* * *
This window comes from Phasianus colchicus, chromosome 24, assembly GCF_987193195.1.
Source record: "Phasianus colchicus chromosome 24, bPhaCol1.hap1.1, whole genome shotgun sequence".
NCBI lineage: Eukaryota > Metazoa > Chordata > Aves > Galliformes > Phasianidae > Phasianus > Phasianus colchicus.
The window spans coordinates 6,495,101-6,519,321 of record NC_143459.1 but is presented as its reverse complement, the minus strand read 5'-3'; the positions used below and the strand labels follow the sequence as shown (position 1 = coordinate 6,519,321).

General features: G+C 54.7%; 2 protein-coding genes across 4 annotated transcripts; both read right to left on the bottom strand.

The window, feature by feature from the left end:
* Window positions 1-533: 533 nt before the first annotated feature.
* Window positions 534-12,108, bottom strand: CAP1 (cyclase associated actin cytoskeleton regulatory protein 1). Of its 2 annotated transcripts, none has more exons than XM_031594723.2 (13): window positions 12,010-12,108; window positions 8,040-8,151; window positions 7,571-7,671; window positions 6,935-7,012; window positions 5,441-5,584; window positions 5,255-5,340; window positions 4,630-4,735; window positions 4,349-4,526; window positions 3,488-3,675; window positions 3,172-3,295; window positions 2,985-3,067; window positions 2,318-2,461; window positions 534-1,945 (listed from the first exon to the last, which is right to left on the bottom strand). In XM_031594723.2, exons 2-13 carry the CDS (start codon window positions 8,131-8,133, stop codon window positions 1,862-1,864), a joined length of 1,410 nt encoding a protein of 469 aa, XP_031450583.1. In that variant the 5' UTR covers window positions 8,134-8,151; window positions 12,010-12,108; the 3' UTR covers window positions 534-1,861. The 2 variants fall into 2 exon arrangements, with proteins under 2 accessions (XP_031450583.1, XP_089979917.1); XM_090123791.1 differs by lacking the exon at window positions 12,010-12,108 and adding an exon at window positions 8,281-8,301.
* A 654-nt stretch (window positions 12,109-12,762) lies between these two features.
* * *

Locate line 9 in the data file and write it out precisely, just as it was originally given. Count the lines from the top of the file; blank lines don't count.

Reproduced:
* A 654-nt stretch (window positions 12,109-12,762) lies between these two features.